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Ultra-Tex is a line of modified food starches designed for the simple creation of sauces and other creamy applications. Ultra-Tex disperses and hydrates in cold or hot liquids without lumps and gives a better final texture than traditional starches.

Ultra-Tex Origin

ultra-tex for sauces and cremesUltra-Tex is a modified food starch engineered to provide desirable characteristics for food preparation. There are several types of Ultra-Tex available, including Ultra-Tex 3, 4, and 8.

Many traditional starches form lumps when some of the powder gels around a cluster of dry starch that doesn't get exposed to liquid. Ultra-Tex products are pregelatinized. That is, all of the product is pre-exposed to liquid, then dried and sold. This means that it is impossible for lumps to form, as the hydrocolloid will not gel.






Ultra-Tex Function

Ultra-Tex 3 and 4 are good substitutes for Xanthan gum: they can be used to quickly thicken sauces and gravies. In higher concentrations, it is possible to produce a syrupy, gel-like texture. Ultra-Tex 8 is designed to provide a firmer, more custard-like texture.

Ultra-Tex Applications

In this recipe for Peruvian Inspired Filet Mignon by Chef Tre Ghoshal, we create a luxurious onion sauce (spooned over the custard, at right) using nothing more than onion stock and Ultra-Tex 3.

peruvian filet mignon with ultra-tex onion sauce

For this next recipe of Foie Gras Glogg by Chef Ryan Clift of Tippling Club Restaurant, we again create a luxurious sauce using just Ultra-Tex and glogg, a fortified wine. Although we used Ultra-Tex 4 for this recipe, you could easily use Ultra-Tex 3 instead.

Foie Gras Glogg using Ultra-Tex

In this final recipe of Goat Cheese Mousse, Grape Jelly, Yuzu Curd, Basil Ice Cream, pastry chef Steven Cak of Parkside Restaurant in Austin, TX uses Ultra-Tex 8 to create a grape jelly that is more like a custard than a sauce, which gives it a firmer texture that can be used for decoration.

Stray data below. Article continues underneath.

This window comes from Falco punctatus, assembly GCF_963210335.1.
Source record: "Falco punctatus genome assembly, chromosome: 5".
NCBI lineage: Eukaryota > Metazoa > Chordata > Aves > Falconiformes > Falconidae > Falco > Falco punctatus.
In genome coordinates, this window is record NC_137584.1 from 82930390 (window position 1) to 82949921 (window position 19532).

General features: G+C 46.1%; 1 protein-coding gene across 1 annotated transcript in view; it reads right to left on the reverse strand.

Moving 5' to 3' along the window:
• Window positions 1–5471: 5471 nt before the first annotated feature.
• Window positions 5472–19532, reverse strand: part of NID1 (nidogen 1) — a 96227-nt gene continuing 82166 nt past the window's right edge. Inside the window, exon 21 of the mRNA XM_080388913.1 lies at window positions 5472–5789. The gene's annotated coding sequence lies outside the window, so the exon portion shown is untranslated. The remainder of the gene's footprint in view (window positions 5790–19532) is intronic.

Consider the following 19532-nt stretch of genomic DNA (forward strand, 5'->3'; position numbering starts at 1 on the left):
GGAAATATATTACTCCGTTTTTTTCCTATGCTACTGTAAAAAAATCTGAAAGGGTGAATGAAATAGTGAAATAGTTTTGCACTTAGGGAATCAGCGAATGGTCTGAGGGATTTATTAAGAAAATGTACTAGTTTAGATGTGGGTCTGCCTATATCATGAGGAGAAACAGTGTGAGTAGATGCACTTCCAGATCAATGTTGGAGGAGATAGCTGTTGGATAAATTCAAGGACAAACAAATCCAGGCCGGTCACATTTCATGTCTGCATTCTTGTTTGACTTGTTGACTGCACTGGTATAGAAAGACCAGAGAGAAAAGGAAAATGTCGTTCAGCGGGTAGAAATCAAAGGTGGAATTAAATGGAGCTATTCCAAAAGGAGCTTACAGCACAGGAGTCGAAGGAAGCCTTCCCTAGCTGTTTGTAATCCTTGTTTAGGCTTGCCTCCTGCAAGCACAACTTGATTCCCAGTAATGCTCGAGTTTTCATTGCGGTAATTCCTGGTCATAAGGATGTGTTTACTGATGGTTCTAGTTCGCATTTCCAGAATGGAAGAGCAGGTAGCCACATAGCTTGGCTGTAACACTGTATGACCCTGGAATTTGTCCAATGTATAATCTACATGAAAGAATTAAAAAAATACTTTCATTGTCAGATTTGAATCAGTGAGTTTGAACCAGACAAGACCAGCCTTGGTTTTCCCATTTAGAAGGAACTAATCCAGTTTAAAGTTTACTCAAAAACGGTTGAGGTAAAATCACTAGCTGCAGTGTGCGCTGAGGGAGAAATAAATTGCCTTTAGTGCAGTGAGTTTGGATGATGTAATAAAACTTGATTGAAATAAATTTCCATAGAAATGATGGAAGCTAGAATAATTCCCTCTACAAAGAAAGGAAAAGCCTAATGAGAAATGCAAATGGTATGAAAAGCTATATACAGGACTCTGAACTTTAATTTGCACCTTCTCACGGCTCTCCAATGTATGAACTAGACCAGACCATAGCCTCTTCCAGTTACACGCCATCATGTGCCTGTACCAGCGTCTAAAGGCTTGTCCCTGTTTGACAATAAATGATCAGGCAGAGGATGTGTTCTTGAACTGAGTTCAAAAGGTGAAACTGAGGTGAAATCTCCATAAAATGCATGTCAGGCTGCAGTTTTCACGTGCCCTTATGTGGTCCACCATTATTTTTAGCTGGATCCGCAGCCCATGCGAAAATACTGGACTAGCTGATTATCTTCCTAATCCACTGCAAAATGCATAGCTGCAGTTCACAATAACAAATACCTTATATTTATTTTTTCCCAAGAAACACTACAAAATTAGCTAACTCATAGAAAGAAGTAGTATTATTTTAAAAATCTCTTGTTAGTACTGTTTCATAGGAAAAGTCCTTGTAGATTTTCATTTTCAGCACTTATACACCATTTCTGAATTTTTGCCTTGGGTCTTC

Goat cheese mousse ultra-tex grape sauce

View recipes with Ultra-Tex 3 | View recipes with Ultra-Tex-4 | View recipes with Ultra-Tex-8

Ultra-Tex Properties

Temperature: Ultra-Tex products are designed to function in both hot and cold applications, including frozen applications and baked goods. Ultra-Tex 4 is best for extreme heat.

Texture: Ultra-Tex 3 and 4 are the best option for a smooth, creamy texture similar to that of a rich salad dressing. However, both Ultra-Tex 3 and Ultra-Tex 8 are similar to Ultra-Tex 4. Ultra-Tex 3 has slightly less resistance to heating and acidity, while Ultra-Tex 8 gives a slightly thicker texture.

Appearance: Translucent, glossy.

Flavor release: Excellent, better than equivalent traditional starches.

Mouthfeel: Smooth, creamy, and velvety.

Freeze / Thaw stable: Ultra-Tex 3 and 8 can be used in frozen applications; we were unable to find information about Ultra-Tex 4.

Syneresis (weeping): Possible, in extremely acidic conditions. However, we have no specific information on this.

Shearing: Very tolerant to shear.

Hysteresis: unknown.

Interactions and Tolerance of Ultra-Tex

PH Tolerance: Ultra-Tex4 is recommended for very acidic preparations, though all Ultra-Tex products are designed to withstand low pH.

How to use Ultra-Tex

Concentration Range: 0.2-8% for most applications. Can be used to impart slight creaminess and thickness, or used in higher concentrations to create a thick, syrupy consistency.

Dispersion: Disperse in hot or cold water.

Hydration: Hydrates in hot or cold water. Whisk or blend for faster results.

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Back to Modernist Cuisine Ingredients: Hydrocolloids, Starches & more

  • Didier Chabert

    I’am working on black truffle transformation and I am looking for a product to encapsulate the truffle to protect it from the heat . Do you think this type of ultratex starch would fit me or do you have any idea ?

    • QuantumChef

      Probably not, sorry!

  • Johnny

    I’m trying to freeze a mixture of soy, water and fruit puree made with corn syrup together into a solid ice block but have been getting issues with separation after blending then freezing. I’ve had a little success with xanthan gum but still get syrup separated out of the mix. Would Ultra-tex 3 or 8 serve as a better emulsifier in this case?